By Keegan Hamilton
By Albert Samaha
By Village Voice staff
By Tessa Stuart
By Albert Samaha
By Steve Weinstein
By Devon Maloney
By Tessa Stuart
Lewis P. Simpson, writing about this southern regard for the past, cautions that writers who vivified the eccentric folk of the region were not just making myths. "Mark Twain, Thomas Nelson Page, Joel Chandler Harris suggest how memory, searching the drama of the antebellum southern experience, molded itself into a construct of cultural will, or a metaphysics of survival."
Survival is the key word, I think, when it comes to contemporary southern writers: survival necessitated not by the Civil War's destruction of Camelot, or even the influx of industry and suburban subdivions after World War II, but by the pervasive homogenization of the culture, brought by federal marshals, K marts, rock 'n ' roll. Mason, Phillips, Smith, and Boyd all use shopping centers and television as emblems of the contemporary South, conjuring them as one might an ancient burial site hidden in the caves. These unmysterious bleeps on the landscape, like billboards, block the trees and historical markers. TV in particular has wiped out the immediate environment.
As TV came of age in the '50s, steadfastly refusing to acknowledge the antebellum years that made the South so "different," southerners began to forget the South's notoriousness. The coverage of the civil rights movement may have traumatized many blacks, especially kids like me who faced integration battles in the South. We saw men, women, and children brutalizedbut those bloody images were soon gone too. The villains of the slavery era disappeared; the records of the slaveholders were burned; school books were rewritten. TV once again refused to acknowledge to existence of the region. Imagining anything of the real South became as difficult as finding as ad for contraceptives on TV. The characters in southern fiction, the barren fruit of such a place, lost what was in their own backyards and became folk who had little left that was unique except their legendary racism. The South's supposed past grandeur was a myth devised of vaunted ancient roots. That grandeur, which made their racism some strange necessity, was gonethere was no history. [return to top]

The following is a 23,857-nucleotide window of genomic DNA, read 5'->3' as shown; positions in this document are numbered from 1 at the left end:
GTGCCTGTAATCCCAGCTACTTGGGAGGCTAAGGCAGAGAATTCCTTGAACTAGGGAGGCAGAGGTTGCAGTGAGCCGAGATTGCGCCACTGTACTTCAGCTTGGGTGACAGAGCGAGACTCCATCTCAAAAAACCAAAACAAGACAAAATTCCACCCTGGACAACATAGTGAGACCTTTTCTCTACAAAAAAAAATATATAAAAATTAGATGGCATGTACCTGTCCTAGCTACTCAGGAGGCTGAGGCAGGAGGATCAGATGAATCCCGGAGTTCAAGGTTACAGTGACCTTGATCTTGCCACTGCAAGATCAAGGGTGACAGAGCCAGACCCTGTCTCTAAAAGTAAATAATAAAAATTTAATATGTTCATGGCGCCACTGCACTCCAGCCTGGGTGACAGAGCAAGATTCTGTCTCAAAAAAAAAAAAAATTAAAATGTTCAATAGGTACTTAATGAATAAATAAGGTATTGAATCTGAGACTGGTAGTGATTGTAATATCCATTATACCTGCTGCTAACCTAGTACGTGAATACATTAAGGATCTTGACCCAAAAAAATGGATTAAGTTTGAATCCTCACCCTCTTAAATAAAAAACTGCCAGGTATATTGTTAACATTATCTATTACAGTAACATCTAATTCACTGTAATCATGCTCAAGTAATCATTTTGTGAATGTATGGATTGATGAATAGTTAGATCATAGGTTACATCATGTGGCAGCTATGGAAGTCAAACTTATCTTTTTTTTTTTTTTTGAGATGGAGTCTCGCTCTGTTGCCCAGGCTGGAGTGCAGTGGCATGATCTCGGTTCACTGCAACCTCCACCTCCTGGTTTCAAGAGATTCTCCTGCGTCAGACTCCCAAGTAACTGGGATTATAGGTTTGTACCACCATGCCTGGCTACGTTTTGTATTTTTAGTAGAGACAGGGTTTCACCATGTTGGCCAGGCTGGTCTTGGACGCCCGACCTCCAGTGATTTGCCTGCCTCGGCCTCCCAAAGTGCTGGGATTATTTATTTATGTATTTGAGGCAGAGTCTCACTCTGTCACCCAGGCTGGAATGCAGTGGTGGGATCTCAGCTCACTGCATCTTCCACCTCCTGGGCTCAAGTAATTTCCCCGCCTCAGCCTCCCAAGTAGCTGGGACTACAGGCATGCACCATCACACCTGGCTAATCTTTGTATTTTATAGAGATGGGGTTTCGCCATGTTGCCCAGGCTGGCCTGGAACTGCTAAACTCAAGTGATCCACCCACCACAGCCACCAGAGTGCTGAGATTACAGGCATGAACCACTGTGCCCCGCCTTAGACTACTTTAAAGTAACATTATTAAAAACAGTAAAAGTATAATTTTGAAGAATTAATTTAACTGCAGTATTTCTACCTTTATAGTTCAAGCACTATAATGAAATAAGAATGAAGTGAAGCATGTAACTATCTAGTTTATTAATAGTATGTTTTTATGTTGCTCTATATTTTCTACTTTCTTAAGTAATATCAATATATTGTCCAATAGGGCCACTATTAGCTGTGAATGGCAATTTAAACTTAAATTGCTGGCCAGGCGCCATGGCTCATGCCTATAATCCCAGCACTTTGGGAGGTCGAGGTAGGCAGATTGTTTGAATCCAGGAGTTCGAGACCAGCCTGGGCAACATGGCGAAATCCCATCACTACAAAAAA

We first know her as an icon: the sharply sculpted, masklike face hovering above the piled-upon folds of her body. Her head tilts slightly forward to catch an unnaturally harsh light. Her eyes are askew; one is indifferently wide, the other squints in judgment. Depicting an unsettled Buddha who seems both at rest and about to rise from her overstuffed chair, Picasso's portrait of Gertrude Stein is, perhaps, the most familiar emblem of the Modernist epoch. We can hardly look at this painting and not imagine, standing just outside the frame, Braque, Apollinaire, Matisse, Pound, Hemingway, assorted Futurists, Dadaists, and Cubistsall those who made the art that made this century. Stein appears enthroned, a high priestess presiding over her charmed circle at 27 Rue de Fleurus. Inevitably, the grand scene the portrait conjuresParis in the teens and '20s, the Lost Generationobscures its subject. While we view her as a pivotal, even essential, participant in the artistic turmoil of her times, it is always in relation to her legendary salon, her role as hostess. Yet it was Stein, among her guests, who truly executed the letter of the Modernist law the "make it new." She did this in some 40 books that leave no genre untouched. Whether as librettist, poet, novelist, or essayist, Stein consistently produced work so radical it remains so today. Sadly, this achievement too little informs what we see when we see Stein. Regarded more as icon than artist, more as aphorist than author, she is our century's most famous unread writer.
Stein lacks readers not merely because the writing is difficult but because it is, at times, literally unreadable; that is, she cannot be read the way we've been taught, the way we want to read. She sought to reinvent the relationship between reader and page. Arriving in New York to lecture in 1934, she made her intent plain to a group of inquiring newsmen. Surprised by the clarity of her responses, one asked, "Why don't you write the way you talk?" "Why don't you read the way I write?" she replied. Doing that means unlearning the fluid rapidity and instantaneous assimilation we automatically bring to bear. We are sent back to our earliest experiences with written words, when their size, shape, and sound were as consequential as the information they conveyed. By tearing at the seams between sentences, between words, Stein invites readers to join in an almost physical act; she forces the eye to retrace, the mind to rethink. Unraveling one of her commaless run-on sentences can resemble a tug-of-war in which Stein pulls you heedlessly forward while you dig in you heels with imagined commas, colons, and periods. Stein unnerves us; she contorts what we think is the natural flow. The violation of so many conventions upends the implicit contract between writer and reader. In place of that neatly struck bargain, Stein insists her readers read recklessly, with no hands on the wheel and a busy eye on the words ahead. [return to top]